First Boeing 727 makes final flight

Boeing's first 727 arrives at Boeing Field after making its final flight.

The very first Boeing 727 flew Wednesday from Paine Field in Everett to Boeing Field in Seattle, where it will be put on display at the Museum of Flight's main campus.

The short flight took off around 10:50 a.m. and had just four people on board -- two pilots with more than 20,000 hours of 727 flight time, a flight engineer and project manager Bob Bogash. Bogash is a 30 year Boeing veteran who worked on some of the earliest 727s. 

The plane was the first of more than 1,800 727s built by Boeing in Renton. It first flew as a test plane on February 9, 1963. 

For a time the 727 reigned as the most popular airliner in the world. 

This model was painted the company's yellow and brown corporate colors during the 1960s, Once the flight test program was over the plane was delivered to United Airlines, where it flew mostly domestic routes for 27 years, racking up 64,495 flight hours and 48,060 landings.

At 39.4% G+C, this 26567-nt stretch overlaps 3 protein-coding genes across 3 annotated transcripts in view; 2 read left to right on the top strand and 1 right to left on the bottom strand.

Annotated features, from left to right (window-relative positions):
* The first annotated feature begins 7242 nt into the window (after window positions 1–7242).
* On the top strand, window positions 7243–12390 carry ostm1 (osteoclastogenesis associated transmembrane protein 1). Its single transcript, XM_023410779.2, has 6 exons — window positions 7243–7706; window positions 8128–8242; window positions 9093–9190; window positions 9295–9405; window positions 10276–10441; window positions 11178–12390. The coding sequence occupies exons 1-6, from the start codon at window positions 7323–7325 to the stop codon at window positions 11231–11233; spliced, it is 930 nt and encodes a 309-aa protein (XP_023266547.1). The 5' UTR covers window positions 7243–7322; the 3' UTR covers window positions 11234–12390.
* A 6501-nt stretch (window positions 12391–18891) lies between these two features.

The Museum of Flight loves firsts. It has the first Boeing 747, the first 737 and the first 727.  

When American Airlines delivered the 727 in 1991, the jet had a problem and it was taken to the museum's restoration center in Everett. Because the airline was still flying a fleet of the jets, parts, including engines and actuators that control flaps were removed. 

That meant the 727 was unlikely to join the museum's fleet of airliners short of cutting it into sections and trucking it, or finding parts and flying it to Boeing Field in Seattle.

Bogash and other museum volunteers scrounged for parts and nearly 1,000 were donated to the effort. Many of the parts including the engines came from Federal Express, which was retiring its once large fleet of 727 cargo jets.


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